What do we really know about the trillions of bacteria we share our bodies with?

And can they help our understanding of human disease? Mick O’Hare speaks to scientists about the good bugs, the bad bugs and the new discoveries that make up our microbiome

Wednesday 23 October 2019 16:37
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An experiment by King’s College London students using glow gel found bacteria for some of the UK’s most prevalent illnesses on their hands after they had been washed
An experiment by King’s College London students using glow gel found bacteria for some of the UK’s most prevalent illnesses on their hands after they had been washed

It’s cold and flu time again. The scratchy throat, the sniffles and the irritating cough that leave us acutely aware that there is something living inside us.

Of course, most of the time we are oblivious to the fact that we are hosts to anything. The odd tummy bug or dose of athlete’s foot notwithstanding, most of the time we are unaware of anything invading our body space. Which is quite extraordinary, because humans are home to an astonishing array of species living both on us and in us. And while you’d think that we’d know pretty much all about the bugs, microbes and fungi that inhabit our body space, we don’t.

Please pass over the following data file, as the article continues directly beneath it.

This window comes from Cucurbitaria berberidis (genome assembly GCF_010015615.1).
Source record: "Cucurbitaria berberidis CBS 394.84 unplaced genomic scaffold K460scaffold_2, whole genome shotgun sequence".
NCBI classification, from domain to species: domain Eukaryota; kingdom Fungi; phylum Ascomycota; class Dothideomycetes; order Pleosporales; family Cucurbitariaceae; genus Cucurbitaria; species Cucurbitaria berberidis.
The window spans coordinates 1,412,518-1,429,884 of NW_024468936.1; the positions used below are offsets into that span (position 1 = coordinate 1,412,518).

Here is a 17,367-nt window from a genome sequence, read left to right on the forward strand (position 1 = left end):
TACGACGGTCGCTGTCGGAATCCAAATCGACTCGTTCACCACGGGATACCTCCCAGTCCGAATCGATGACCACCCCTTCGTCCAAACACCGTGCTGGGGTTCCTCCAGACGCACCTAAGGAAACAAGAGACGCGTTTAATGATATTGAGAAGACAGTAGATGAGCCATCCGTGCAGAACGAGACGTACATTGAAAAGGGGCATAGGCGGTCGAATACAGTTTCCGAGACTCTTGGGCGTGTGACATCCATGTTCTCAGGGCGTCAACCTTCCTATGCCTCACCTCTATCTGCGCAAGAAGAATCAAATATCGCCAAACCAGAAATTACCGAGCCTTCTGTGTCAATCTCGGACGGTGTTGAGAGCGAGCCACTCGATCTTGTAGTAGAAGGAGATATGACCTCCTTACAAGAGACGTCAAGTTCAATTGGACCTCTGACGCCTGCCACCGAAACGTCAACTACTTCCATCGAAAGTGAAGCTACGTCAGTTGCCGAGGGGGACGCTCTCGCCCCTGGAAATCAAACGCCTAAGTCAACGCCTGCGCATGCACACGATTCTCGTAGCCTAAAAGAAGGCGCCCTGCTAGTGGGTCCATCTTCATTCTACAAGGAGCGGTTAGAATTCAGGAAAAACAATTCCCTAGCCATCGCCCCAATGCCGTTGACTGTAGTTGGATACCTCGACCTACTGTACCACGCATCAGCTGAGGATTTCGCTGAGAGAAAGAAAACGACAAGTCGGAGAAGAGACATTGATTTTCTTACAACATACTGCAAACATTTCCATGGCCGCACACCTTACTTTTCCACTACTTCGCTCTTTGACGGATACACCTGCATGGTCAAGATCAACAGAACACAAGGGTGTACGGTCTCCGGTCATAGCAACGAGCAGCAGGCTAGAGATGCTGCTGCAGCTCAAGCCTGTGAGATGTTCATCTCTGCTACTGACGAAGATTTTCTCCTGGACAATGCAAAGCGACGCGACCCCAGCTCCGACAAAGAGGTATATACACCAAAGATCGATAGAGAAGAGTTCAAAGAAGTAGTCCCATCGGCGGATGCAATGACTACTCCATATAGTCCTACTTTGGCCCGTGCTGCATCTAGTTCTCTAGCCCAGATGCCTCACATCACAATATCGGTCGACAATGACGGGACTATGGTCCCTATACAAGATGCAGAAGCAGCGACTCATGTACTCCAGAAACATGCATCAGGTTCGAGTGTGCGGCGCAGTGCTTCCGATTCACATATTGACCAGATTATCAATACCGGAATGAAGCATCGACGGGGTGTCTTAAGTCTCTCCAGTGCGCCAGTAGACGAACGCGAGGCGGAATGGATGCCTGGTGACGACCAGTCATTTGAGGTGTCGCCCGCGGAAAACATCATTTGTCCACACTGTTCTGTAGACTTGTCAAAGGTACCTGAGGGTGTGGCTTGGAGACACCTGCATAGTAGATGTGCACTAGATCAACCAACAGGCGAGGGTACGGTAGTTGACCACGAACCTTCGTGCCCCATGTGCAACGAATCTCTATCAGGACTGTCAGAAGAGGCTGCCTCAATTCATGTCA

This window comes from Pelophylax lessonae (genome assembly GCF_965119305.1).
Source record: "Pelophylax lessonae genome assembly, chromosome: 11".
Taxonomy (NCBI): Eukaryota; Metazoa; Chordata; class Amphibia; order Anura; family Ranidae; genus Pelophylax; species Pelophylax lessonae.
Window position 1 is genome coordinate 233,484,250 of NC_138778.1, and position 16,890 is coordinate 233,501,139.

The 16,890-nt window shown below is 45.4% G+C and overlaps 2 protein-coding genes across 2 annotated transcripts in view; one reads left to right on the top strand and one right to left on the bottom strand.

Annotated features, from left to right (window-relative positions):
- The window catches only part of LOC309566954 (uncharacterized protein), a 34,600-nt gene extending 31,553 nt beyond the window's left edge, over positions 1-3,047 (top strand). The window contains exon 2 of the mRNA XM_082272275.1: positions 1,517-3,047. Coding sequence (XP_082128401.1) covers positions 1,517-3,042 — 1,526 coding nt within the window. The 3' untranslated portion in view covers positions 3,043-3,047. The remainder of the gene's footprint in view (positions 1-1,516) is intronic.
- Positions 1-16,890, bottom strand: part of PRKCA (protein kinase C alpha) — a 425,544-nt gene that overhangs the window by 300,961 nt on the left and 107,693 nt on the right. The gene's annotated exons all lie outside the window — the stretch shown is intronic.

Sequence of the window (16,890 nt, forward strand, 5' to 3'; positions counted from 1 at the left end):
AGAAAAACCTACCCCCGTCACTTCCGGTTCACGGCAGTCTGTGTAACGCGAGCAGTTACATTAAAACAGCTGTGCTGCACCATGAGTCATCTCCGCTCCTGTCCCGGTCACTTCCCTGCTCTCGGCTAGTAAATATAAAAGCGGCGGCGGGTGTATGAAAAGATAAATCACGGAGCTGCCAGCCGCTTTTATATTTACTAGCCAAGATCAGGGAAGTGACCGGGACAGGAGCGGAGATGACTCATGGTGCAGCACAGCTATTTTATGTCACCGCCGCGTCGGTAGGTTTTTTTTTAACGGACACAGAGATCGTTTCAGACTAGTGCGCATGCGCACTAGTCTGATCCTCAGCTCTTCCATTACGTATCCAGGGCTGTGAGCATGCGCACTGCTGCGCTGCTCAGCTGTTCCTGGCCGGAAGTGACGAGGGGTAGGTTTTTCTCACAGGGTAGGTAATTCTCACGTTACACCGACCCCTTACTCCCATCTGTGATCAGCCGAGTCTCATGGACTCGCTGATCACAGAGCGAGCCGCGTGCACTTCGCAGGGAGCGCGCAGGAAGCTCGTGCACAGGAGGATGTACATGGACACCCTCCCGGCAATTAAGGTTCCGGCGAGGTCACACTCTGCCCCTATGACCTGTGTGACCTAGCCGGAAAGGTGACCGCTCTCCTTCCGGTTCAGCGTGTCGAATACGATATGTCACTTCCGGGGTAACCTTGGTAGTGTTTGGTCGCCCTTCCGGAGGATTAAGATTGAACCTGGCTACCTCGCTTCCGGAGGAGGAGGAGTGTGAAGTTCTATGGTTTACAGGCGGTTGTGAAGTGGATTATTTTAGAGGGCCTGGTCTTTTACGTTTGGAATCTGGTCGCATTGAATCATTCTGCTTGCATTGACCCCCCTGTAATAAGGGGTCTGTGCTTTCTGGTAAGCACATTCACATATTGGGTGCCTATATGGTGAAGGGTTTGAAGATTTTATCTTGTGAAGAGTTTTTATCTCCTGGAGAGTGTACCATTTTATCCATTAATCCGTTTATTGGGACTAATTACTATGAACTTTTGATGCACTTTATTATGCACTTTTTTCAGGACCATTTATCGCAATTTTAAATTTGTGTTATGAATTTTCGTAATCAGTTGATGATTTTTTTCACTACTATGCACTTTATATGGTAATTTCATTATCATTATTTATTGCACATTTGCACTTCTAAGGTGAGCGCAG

As recently as this decade, in 2013, researchers at the University of California and at Cornell University in New York discovered an entirely new phylum of gut bacteria, Melainabacteria, while only last year, simple single-celled organisms known as archaea were found in humans. These had previously only been seen to exist in extreme environments such as super-hot thermal springs, so their discovery in human noses and our appendixes was met with amazement.

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